Scientists at Stanford University now reveal that a recent quantitative analysis of hummingbirds shows that they generate lift more efficiently than even the best of microhelicopters. Could these findings actually lead to more futuristic robot flying vehicles inspired by the tiny bird itself?
It has taken 42 million years for the hummingbird to get where it is today. Humans have developed helicopters in a much shorter time span. Still, evolution may have something to teach science and mechanical engineers at Stanford University may be taking a page from the efficiency of the hummingbird itself.
A new study by David Lentink, an assistant professor of mechanical engineering at Stanford University, shows that the blades of new microhelicopters are almost as efficient as those of hummingbirds. Almost, but not quite.
Prox Dynamics Black Hornet
The experiment took samples from 12 different species of hummingbirds. The study measured airflow, drag and lift force at different speeds and angles. Lentink then compared the findings with those of the best of microhelicopters, like the ProxDynamics Black Hornet, which by the way is just about the same size of the average hummingbird.
The study showed that even if a hummingbird could spin its wings rather than flap them, it would still run twice as efficient as even the best of microhelicopters. While the Black Hornet was able to keep pace with the average hummingbird, the best of the species still ran 27 percent more efficient than the man-made substitute.
While the hummingbird did come out on top, still Lentink was impressed with the helicopter.
“The technology is at the level of an average Joe hummingbird,” Lentink said. “A helicopter is really the most efficient hovering device that we can build. The best hummingbirds are still better, but I think it’s amazing that we’re getting closer. It’s not easy to match their performance, but if we build better wings with better shapes, we might approximate hummingbirds.”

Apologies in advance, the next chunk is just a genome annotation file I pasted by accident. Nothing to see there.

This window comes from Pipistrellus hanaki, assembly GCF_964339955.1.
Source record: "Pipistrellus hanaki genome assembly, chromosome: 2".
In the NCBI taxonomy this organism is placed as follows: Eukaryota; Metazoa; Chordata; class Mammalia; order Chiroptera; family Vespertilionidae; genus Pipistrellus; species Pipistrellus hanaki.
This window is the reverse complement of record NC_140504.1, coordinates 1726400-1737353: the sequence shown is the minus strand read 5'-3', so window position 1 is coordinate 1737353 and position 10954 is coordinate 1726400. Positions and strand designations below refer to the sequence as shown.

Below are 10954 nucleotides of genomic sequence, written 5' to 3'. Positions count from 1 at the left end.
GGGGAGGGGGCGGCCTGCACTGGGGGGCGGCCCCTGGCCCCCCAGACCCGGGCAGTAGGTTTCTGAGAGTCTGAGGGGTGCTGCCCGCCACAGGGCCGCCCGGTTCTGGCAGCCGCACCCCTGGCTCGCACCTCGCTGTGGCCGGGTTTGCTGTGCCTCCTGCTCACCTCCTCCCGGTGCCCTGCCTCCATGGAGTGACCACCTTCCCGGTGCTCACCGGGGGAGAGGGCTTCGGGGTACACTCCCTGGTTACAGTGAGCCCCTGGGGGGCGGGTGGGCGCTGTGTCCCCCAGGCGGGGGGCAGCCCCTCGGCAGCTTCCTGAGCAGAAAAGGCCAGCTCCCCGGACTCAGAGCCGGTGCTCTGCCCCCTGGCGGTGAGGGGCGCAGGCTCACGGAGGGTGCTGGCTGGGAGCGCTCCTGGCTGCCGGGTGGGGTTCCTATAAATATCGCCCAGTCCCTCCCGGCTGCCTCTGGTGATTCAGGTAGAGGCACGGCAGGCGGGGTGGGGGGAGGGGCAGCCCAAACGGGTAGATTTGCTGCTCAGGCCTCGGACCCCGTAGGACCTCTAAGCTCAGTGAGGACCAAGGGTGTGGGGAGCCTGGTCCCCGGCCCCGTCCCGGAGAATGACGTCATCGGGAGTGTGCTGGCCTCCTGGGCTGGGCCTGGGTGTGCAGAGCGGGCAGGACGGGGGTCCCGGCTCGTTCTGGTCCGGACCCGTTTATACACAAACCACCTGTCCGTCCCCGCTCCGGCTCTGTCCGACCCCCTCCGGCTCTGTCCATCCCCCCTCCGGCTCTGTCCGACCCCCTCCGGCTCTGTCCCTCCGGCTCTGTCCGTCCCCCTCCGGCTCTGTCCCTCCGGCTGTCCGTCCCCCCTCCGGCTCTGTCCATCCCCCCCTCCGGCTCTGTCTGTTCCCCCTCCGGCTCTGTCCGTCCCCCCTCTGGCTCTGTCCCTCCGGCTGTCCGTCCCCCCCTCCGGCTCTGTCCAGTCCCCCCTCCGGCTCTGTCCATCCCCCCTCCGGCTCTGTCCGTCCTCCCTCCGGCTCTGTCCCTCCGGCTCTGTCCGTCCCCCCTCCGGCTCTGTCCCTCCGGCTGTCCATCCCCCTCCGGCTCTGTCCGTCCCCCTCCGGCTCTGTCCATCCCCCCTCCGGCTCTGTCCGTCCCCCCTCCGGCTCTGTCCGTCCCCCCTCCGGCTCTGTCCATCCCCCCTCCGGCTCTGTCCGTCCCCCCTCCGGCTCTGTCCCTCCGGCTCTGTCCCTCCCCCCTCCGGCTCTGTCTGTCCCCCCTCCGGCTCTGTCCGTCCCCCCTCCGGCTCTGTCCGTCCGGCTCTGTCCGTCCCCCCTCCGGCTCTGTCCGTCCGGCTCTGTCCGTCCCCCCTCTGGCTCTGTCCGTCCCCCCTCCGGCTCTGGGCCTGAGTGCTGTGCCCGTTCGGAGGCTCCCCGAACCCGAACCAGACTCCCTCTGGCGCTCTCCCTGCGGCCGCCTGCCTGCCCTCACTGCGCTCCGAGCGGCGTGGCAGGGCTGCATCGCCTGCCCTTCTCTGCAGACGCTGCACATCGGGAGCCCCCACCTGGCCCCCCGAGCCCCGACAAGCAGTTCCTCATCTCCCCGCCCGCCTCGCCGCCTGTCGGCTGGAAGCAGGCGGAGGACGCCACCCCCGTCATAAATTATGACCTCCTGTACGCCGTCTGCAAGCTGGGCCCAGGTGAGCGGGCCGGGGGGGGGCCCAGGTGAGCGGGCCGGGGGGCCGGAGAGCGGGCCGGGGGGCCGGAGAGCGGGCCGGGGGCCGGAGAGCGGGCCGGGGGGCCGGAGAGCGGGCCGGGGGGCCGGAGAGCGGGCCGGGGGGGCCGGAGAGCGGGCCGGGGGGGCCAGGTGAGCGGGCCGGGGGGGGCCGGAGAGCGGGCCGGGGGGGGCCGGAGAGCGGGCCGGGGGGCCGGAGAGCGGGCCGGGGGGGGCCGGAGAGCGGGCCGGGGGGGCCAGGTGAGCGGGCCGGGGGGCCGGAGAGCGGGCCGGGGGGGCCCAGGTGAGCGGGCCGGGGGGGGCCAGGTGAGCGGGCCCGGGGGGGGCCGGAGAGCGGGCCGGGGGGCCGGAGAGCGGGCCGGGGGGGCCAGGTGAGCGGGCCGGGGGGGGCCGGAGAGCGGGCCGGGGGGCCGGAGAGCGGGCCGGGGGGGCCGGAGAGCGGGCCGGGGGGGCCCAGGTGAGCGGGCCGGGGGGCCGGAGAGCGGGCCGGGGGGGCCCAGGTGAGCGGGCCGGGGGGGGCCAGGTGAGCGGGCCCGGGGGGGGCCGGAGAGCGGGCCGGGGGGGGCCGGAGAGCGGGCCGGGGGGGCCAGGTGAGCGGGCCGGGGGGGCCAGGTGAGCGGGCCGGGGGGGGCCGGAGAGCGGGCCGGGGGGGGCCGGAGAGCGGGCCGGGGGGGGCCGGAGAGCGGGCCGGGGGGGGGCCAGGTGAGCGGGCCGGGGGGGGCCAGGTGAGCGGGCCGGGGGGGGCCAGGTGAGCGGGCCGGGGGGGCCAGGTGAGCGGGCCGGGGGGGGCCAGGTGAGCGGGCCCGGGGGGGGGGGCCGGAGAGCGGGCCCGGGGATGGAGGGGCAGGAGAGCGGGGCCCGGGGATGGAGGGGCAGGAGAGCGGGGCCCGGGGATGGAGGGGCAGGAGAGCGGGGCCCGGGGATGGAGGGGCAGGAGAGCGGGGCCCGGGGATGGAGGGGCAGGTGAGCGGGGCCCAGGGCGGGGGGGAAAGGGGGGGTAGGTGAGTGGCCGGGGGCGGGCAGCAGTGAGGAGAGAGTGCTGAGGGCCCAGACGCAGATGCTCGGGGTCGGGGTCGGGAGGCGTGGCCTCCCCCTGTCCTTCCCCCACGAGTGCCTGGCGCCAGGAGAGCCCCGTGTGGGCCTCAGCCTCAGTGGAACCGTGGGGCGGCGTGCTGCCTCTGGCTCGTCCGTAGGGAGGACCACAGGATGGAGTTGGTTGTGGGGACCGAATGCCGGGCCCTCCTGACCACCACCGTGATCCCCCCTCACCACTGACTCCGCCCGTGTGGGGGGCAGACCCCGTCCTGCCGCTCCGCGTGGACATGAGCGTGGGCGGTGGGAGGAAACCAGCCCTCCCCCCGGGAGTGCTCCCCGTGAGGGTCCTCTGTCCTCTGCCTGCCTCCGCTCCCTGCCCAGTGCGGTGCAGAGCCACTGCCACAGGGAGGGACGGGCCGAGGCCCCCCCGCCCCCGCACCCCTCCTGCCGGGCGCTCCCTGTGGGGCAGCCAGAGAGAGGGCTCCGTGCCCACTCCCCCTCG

The experiment was also a great opportunity to revisit the issue of muscle power. A hummingbird’s muscles producing an amazing 130 watts of energy per just one kilogram. The average for other birds is just 100.
While the study did reveal how a hummingbird can maintain flight without actually moving any distance at all, it was not able to tell researchers how they can maintain constant speeds even in high gusts of wind. How they navigate through dense forest and change direction so quickly is also still anyone’s guess.
Lentink also believes studying hummingbirds can give researchers great insight into the importance of wing-span ratio. While the aspect ratio of most human-made aviation vehicles remains at 4.7, the ratio for a hummingbird is just 3.9.
“I want to understand if aspect ratio is special and whether the amount of variation has an effect on performance,” Lentink said. “Understanding and replicating these abilities and characteristics could be a boon for robotics and will be the focus of future experiments.”
Check out this remarkable video of the Black Hornet in action
…original content by PPE
Sources: The Royal Society